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Re: Validity of DOM documents

From: Mike Champion <mcc@arbortext.com>
Date: Wed, 3 Dec 1997 14:53:03 -0500
Message-Id: <97Dec3.145139est.18817@thicket.arbortext.com>
To: Joe Lapp <jlapp@acm.org>, www-dom@w3.org
At 02:25 PM 12/3/97 -0500, Joe Lapp wrote:

>(1) Will the DOM XML spec layer on top of the core (hiding the core),
>    or will it live beside the core, leaving both core interfaces and
>    DOM XML interfaces exposed?  Or is some other role intended?

The XML interfaces supplement, but do not hide the core.

>(2) Will the DOM XML interfaces be expected to function with an
>    underlying DOM document that is invalid with respect to its DTD?
>    It seems that such a model would need to expose ways for the
>    client to correct the document, which might require the client
>    to force the document through a series of invalid states before
>    ultimately arriving at a valid one.

Yes.  The DOM insists that the underlying document be well-formed, but
makes no assertions about its validity vis a vis the DTD.  One could (as a
previous reply indicated) add validation functions built with the DOM
methods, and we could imagine these being added to the DOM itself someday,
but I can't imagine ever forcing the document to be DTD-valid in order for
it to work with the DOM.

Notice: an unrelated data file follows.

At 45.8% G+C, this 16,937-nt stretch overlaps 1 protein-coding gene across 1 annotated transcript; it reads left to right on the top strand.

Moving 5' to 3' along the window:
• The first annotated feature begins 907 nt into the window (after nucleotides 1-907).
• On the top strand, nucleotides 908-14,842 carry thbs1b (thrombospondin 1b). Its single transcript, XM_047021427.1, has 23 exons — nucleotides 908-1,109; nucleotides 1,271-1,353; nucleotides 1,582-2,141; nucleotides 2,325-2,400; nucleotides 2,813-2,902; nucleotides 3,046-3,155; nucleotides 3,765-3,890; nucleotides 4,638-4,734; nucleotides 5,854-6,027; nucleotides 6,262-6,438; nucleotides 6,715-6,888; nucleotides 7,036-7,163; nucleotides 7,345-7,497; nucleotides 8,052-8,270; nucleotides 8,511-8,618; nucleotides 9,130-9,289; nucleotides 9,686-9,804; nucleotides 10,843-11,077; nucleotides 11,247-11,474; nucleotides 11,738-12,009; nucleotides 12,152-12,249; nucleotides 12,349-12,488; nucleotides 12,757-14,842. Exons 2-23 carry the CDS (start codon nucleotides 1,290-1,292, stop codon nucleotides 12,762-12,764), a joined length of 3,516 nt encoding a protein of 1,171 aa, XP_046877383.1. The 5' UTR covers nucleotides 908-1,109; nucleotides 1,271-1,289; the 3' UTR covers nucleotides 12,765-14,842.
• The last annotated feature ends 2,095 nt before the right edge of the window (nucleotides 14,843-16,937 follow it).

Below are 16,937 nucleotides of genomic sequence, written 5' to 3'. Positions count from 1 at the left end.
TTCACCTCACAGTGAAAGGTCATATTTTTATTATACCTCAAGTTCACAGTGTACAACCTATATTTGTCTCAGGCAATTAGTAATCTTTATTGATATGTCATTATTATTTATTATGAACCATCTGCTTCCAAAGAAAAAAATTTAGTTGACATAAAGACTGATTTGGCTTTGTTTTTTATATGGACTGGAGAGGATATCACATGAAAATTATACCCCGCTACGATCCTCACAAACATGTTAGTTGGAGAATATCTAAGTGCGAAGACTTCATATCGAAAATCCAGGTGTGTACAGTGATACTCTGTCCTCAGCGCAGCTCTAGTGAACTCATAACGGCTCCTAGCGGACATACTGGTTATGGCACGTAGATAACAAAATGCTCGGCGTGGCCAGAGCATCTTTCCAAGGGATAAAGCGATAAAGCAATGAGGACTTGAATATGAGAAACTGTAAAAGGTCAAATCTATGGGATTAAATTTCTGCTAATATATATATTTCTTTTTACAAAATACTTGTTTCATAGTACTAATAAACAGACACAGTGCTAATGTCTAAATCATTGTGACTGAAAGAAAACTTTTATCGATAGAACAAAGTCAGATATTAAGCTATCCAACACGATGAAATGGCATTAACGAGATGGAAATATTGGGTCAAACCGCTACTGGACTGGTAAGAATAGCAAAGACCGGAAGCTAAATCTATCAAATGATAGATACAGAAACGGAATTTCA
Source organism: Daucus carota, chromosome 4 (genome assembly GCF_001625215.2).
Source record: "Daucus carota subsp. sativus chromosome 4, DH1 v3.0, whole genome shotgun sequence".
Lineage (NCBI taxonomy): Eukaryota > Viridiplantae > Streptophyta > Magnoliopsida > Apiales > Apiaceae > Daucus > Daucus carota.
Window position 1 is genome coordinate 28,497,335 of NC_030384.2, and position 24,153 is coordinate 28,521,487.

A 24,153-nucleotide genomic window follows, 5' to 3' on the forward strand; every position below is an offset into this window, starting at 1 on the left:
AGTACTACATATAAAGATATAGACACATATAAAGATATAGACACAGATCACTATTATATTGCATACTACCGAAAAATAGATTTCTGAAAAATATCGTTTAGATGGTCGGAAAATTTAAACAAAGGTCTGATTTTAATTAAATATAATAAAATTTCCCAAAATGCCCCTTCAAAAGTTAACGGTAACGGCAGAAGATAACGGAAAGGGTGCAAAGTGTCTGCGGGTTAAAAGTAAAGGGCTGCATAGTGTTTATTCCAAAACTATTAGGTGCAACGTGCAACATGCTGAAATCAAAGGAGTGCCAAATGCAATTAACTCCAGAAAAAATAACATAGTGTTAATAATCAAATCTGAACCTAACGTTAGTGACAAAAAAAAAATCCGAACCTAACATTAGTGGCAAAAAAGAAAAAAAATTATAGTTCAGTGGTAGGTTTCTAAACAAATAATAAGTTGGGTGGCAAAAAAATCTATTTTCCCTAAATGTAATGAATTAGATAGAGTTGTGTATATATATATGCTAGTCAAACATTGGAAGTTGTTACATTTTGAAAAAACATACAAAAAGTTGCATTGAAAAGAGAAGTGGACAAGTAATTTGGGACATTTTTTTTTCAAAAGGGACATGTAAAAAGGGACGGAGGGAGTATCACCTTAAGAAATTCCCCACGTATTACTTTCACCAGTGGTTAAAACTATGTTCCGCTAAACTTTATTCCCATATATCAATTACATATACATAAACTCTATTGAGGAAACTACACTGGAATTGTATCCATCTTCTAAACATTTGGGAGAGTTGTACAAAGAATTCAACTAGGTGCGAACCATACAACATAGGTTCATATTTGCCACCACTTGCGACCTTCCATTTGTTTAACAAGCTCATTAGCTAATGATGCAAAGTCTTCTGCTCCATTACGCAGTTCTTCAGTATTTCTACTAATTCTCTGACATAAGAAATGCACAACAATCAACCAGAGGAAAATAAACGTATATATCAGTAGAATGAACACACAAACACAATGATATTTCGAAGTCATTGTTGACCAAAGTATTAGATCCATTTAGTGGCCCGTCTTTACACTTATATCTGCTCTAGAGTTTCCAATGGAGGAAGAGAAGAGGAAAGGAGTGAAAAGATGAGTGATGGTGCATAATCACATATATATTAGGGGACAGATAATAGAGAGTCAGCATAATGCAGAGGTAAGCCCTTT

>(3) Will the DOM XML interfaces be able to enforce XML-specific
>    document rules so that a client generating (or modifying) an
>    XML document through the interfaces cannot create an invalid
>    document?  (This might require layering DOM XML on top of the
>    core XML so that the client cannot tweak the document directly.)

I personally have no interest in enforcing such restrictions in the DOM
itself; perhaps some vendor could write a DOM client (e.g., a JavaBean)
that extends the DOM to provide these features.  One could imagine a
"VALIDXML" interface that supplements the XML interface in the DOM itself,
but I'm pretty sure the WG won't get around to it for quite some time even
if demand exists.  

>(4) Will other "levels" of DOM interact directly with the core DOM
>    and hence bypass constraints that might be specific to XML or
>    HTML or some other type of document?

I don't understand; is this still relevant in light of the other answers
you've received?  Again, anyone can write their own extensions to the DOM
on top of the core API; the constraints of the XML or HTML interfaces are
only relevant if you go thru those interfaces.

Mike Champion
Received on Wednesday, 3 December 1997 14:54:22 UTC

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